• By Angela Copeland
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A reader recently wrote to me with a unique situation. They landed an impressive contract position. Everything was going along great for eleven months until one day, they were let go. The company laid off a large number of people all at the same time. After soliciting feedback, the reader wa…

  • By Walter Williams
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What economists call an ability to make “compensating differences” is a valuable tool in everyone’s arsenal. If people are prohibited from doing so, they are always worse off. You say, “Williams, I never heard of compensating differences. What are they?”

  • By Robert Lee Long
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Lately, there has been much hue and cry about markers and memorials involving past historical figures, and the possibility of moving this marker or that one, mostly in recent columns from other pundits and journalists.

  • By Lee Hamilton
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Using the debt ceiling as a means of reining in excessive spending has not worked. Our political efforts should go toward finding long-term solutions that restrain spending and boost tax revenue.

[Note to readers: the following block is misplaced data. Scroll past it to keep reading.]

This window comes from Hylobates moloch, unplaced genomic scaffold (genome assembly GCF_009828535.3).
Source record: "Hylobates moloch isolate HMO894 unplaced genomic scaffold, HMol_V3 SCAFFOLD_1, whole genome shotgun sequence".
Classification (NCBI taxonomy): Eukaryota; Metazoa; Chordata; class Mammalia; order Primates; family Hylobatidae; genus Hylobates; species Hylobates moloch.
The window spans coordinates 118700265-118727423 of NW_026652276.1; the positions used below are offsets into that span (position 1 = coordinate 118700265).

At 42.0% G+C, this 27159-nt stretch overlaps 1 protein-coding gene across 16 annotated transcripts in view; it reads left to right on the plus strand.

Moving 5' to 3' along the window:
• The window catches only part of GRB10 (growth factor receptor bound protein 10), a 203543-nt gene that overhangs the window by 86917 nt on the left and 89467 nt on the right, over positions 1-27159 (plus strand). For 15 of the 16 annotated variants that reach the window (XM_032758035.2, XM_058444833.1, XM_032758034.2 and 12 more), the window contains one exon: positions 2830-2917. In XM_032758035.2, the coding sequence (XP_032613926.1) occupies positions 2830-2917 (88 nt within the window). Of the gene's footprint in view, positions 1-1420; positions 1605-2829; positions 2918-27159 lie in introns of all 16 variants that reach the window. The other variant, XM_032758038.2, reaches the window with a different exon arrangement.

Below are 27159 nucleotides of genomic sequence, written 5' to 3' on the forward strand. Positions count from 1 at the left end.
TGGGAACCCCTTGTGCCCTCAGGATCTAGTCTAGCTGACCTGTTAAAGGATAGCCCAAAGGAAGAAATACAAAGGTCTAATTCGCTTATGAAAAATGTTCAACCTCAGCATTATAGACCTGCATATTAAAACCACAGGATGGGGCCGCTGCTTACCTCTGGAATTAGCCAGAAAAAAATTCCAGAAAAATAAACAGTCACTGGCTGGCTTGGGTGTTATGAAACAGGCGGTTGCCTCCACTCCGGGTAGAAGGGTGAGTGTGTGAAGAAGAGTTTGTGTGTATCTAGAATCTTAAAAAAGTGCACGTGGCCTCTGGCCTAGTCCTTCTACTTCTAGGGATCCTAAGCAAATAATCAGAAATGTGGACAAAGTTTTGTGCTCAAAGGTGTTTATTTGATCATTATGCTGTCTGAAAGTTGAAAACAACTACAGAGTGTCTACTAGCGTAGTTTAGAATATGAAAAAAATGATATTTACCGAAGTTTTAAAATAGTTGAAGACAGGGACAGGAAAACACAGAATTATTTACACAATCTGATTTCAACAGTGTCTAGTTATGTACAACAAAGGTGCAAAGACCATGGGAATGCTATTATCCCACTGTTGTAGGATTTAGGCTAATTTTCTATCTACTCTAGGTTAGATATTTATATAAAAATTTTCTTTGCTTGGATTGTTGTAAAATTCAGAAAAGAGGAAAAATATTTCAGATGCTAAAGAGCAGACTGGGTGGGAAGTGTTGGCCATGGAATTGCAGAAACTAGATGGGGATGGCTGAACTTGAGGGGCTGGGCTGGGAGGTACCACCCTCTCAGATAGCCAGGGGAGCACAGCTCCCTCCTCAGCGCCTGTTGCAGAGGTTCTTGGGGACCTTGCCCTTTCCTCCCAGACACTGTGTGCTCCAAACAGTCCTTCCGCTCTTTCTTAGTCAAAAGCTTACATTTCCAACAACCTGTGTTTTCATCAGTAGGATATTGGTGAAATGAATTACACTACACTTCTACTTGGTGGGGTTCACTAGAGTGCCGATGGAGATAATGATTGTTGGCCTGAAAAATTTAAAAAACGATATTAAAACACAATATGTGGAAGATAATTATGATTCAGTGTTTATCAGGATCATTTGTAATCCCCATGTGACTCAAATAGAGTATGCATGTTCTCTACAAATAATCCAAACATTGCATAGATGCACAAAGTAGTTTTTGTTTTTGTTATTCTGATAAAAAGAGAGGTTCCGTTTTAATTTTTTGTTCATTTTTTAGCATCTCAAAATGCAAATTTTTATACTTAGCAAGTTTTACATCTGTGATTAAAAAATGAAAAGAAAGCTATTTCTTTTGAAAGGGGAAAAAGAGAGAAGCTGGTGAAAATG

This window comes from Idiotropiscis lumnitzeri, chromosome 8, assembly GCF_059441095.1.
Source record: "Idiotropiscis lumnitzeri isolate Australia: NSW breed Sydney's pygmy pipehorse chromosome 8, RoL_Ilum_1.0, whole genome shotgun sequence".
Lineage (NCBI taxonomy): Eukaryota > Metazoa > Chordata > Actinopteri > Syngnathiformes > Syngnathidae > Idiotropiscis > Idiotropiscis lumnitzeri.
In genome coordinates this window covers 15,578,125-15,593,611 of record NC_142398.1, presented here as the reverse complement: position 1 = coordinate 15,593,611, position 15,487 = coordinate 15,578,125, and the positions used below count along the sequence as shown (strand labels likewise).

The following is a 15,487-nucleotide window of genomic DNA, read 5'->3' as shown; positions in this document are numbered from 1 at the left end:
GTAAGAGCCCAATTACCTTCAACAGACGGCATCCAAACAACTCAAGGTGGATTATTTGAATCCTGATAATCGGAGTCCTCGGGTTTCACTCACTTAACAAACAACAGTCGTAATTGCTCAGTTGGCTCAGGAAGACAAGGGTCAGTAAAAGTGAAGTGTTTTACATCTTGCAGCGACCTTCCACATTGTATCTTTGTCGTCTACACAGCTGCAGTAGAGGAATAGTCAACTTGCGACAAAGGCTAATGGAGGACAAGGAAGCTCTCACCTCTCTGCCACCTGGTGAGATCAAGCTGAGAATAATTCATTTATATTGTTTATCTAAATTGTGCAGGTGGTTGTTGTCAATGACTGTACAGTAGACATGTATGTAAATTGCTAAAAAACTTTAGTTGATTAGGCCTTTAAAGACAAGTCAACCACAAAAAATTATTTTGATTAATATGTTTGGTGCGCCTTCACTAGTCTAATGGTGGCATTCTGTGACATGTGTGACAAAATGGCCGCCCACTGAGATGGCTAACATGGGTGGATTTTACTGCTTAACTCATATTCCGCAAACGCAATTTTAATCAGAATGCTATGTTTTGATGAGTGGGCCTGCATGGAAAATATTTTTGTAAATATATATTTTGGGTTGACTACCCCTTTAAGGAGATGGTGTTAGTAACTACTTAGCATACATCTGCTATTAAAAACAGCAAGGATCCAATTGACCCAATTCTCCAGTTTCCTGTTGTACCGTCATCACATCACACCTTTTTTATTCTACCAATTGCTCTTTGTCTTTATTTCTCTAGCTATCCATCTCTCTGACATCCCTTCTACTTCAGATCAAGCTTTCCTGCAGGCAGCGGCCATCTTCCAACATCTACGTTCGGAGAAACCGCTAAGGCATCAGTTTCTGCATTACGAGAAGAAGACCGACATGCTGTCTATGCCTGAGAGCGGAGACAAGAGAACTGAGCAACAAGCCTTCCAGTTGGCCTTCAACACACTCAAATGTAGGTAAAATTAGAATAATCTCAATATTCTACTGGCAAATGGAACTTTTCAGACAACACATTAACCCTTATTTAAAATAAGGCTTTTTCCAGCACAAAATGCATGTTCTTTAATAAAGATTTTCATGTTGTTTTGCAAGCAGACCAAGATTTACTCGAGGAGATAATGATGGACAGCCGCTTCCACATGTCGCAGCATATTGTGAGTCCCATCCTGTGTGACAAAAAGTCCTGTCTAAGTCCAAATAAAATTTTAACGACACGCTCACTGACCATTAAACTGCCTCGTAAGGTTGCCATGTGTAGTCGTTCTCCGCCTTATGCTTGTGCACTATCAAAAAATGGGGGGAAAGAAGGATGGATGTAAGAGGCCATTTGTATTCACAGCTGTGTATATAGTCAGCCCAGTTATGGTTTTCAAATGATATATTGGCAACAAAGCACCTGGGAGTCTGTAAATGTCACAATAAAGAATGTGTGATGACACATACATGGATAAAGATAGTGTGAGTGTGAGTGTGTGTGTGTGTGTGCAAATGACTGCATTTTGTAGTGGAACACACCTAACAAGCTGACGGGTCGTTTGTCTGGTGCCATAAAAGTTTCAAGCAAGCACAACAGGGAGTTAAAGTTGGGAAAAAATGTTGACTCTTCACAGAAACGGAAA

• By Dr. Thomas Sowell
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One of the painful realities of our times is how long a political lie can survive, even after having been disproved years ago, or even generations ago.

  • By Walter Williams
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My “Rewriting American History” column of a fortnight ago, about the dismantling of Confederate monuments, generated considerable mail. Some argued there should not be statues honoring traitors such as Robert E. Lee, Stonewall Jackson and Jefferson Davis, who fought against the Union. Victor…

  • By Charlie Mitchell
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The Mississippi Legislature reduced funding for community colleges, causing an upsurge in the cost of attendance. Lawmakers in Tennessee made community colleges tuition-free, likely to cause an upsurge in attendance.

  • By Angela Copeland